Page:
4 important things to consider when shopping for furniture

4 important things to consider when shopping for furniture

4 important things to consider when shopping for furniture

Is fast furniture replacing fast fashion?

Over the past few years fast fashion has been in the spotlight for its environmental impact and often questionable ethics. Even the most ardent followers of fashion are rethinking how, where and how often they shop. Retailers have taken note and are making changes too.  But it’s not just what’s in your wardrobe that’s the only problem, it may be the wardrobe itself. Fast furniture, like fast fashion, is about lower quality, trend-driven consumerism. It’s about things that look good for a while but won’t last very long. If it’s cheaper to replace than to mend something, then it generally fits into the “fast” category.

By now most of us are familiar with the concept of sustainability – buy less, waste less, buy more consciously. When buying new furniture it’s worth asking the following questions to decide where to spend your money. Some of the questions your furniture supplier should be able to answer, and some of the questions are for your own reflection:

1 Where do the materials come from? What were the working conditions like?

Has the wood come from responsibly sourced forests? A shocking amount of illegally logged wood ends up in fast furniture. Illegal logging does significant damage to the environment and because of its criminal nature often involves an exploited workforce. This can mean cutting corners when it comes to health and safety in an already dangerous workplace. If what you’re buying seems cheap it may be because the environment or the workforce are paying the true price.

2 What chemicals were used to make it?

Cheaper materials are often manufactured using chemicals that have a detrimental environmental impact. Are the oils and treatments used eco-friendly and child-safe? How harmful are they to the environment and the workers making the furniture? Particle board is made using a lot of chemicals and because of this it cannot be recycled. When fast furniture reaches the end of its lifespan up to 80% of it ends up in waste. That means that those chemicals will go into landfill or incinerators.

3 Will it survive a house move?

Fast furniture is often self-assembly flat pack. While it works well when first put together if it’s taken apart it can’t always be restored to its former state. Even if you’re living in your dream home your furniture will probably be moved around at some point – to rearrange the room, to make way for decorating or because fast furniture can soon look outdated. Because it’s usually made from particle boards and thin veneers or laminates, repairing fast furniture is a challenge. Even the most careful home owner will have an accident once in a while. Better quality solid wood furniture can be sanded to remove nicks and scratches. It’s made to last so that even if you no longer want to use it someone else can. You can resell it, give it to a friend or donate it to charity.

4 Is this furniture following a trend?

When it comes to furniture you should think in generations, not seasons. No-one talks about Louis XV’s 1771 Spring collection of chairs. Along with Victorian, Edwardian, and Art Deco furniture these were all part of much slower movements. Furniture was designed to last for generations rather than being redesigned and updated every season each year. It was valued for the quality of the materials used, craftsmanship, practical use and beauty. The mid-century furniture revival of recent years is only possible because previous generations valued quality over price when shopping for home furnishings. Try to imagine how you’ll feel about your furniture in a decade or two. Will your children be happy to use it when you no longer need it? Will every home that gets redecorated this year have the exact same bookcase and dining table as the one you just bought? And as a result, will they all look dated in a relatively short period?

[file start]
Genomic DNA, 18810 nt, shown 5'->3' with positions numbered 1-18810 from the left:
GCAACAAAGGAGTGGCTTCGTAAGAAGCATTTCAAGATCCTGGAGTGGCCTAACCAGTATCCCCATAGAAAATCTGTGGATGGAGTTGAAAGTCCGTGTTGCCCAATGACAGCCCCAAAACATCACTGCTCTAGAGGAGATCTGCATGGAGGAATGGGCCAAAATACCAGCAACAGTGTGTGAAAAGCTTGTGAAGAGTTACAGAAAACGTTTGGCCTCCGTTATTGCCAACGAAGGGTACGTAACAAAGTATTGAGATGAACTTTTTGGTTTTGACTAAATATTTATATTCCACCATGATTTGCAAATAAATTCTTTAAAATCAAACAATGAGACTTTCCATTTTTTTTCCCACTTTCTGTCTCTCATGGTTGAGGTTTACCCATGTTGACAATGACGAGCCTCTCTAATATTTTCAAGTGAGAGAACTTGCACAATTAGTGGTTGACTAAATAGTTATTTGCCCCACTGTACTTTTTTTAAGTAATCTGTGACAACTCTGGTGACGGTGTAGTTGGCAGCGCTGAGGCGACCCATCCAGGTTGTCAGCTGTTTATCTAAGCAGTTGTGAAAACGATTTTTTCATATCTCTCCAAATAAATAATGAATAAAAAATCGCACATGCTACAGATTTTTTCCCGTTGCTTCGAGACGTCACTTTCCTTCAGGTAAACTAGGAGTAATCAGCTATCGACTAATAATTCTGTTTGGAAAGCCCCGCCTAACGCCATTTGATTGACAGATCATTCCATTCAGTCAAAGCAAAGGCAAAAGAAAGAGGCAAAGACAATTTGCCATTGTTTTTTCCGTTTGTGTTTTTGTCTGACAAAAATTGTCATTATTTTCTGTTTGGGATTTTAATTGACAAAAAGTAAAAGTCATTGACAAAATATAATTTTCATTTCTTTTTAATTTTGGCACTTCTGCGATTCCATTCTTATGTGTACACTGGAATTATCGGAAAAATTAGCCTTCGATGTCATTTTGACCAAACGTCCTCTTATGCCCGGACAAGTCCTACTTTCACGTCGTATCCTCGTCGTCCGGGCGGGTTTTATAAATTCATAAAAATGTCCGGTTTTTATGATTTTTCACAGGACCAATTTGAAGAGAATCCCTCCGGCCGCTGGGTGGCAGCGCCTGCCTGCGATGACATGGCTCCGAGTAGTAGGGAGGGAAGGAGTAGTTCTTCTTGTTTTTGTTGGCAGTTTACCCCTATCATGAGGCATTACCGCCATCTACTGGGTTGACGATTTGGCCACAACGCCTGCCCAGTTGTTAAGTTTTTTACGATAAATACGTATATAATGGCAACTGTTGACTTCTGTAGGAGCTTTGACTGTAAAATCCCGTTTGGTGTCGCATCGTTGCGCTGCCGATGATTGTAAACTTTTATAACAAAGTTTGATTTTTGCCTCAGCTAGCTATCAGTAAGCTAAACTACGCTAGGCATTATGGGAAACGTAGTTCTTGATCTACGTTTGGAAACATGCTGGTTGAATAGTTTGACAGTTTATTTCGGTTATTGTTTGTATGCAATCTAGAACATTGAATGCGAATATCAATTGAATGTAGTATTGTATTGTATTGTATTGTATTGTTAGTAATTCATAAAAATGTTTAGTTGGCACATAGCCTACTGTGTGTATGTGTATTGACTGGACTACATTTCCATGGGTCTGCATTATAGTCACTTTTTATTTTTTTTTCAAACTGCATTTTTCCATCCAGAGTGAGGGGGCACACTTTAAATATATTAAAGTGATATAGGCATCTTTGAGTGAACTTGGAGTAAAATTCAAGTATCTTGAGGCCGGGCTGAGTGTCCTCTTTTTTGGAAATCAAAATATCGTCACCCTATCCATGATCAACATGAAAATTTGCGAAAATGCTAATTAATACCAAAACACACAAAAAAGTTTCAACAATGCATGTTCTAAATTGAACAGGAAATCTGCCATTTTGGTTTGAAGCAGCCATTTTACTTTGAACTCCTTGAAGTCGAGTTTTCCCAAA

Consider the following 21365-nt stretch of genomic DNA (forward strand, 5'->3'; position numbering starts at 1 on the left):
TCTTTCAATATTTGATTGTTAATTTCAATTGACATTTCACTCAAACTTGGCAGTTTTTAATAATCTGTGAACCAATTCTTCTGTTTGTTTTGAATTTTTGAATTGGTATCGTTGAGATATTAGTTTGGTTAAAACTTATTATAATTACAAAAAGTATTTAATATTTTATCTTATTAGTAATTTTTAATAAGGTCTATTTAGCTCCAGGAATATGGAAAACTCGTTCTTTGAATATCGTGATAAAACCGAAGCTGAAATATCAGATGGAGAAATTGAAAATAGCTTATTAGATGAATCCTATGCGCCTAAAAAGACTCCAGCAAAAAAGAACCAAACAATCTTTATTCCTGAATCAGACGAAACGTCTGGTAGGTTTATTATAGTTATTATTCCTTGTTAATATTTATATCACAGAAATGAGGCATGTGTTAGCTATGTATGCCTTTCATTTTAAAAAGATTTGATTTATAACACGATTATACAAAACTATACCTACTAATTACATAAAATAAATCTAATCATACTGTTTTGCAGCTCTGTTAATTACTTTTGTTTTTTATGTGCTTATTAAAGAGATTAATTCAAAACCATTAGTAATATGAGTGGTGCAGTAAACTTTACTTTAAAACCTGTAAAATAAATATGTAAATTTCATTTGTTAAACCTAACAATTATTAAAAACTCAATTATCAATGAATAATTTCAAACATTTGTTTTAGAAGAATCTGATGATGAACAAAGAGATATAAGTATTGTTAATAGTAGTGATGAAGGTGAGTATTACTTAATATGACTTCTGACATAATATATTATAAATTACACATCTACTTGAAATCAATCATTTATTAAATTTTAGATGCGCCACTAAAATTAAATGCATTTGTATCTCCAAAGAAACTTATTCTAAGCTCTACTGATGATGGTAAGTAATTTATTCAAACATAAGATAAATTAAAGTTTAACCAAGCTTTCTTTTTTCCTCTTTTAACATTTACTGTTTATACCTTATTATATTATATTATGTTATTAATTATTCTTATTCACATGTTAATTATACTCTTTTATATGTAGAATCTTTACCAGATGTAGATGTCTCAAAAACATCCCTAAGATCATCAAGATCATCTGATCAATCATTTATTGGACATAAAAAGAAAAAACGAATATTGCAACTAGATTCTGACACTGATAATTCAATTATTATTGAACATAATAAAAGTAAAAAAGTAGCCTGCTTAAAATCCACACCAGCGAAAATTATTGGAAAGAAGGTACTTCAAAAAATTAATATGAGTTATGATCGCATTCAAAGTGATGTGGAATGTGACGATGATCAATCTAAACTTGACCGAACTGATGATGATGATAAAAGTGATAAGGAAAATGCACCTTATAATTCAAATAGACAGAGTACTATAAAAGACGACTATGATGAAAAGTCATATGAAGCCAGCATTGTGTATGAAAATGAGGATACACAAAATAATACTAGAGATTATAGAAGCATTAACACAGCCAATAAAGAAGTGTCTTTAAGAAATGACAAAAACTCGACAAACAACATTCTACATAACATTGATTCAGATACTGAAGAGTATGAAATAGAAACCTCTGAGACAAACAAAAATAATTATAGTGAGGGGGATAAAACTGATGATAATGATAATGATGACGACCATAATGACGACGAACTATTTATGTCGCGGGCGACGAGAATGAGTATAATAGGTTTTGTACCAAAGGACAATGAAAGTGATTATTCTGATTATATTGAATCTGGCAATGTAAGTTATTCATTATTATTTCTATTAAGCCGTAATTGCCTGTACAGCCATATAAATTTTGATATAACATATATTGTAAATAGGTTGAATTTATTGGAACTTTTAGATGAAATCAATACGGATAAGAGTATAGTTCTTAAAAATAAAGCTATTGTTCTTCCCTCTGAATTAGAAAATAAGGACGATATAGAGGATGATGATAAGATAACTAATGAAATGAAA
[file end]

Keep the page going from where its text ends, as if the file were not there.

At Design KNB sustainability and style go together

Unfortunately, people often associate the word “sustainable” with not being stylish. With wanting to do good rather than look good. Unlike trends (whether in fashion or furniture), style is timeless. The furniture at Design KNB is chosen because it is beautiful and will add style to your home interior. How it is made is part of its story but how it looks is just as important too.

At Design KNB we select European-based furniture suppliers like Hoom, Plywood Project, take me HOME and Maja Laptos for cushions. These suppliers produce their work in small workshops using sustainable materials from sustainably managed forests (where wood is involved) in their area or from other sources. For every tree that is used another one is planted. They use eco-friendly treatments and food-grade, child-safe varnishes on solid wood to enhance its natural beauty.

One thing that I particularly love about working with these suppliers is that the furniture comes straight from their workshops to your home. The furniture is produced when it is ordered, it’s not sitting in a huge warehouse with thousands of clones. And while this means you might have to wait 6-8 weeks for your future heirloom, it’s a much shorter supply journey than going from faraway forest, to factory, to warehouse, to shop floor, to your house! When your furniture arrives you’ll get enjoyment out of it for many years to come – so waiting a few weeks is a relatively short period. And you’re unlikely to see the same furniture in everyone else’s homes.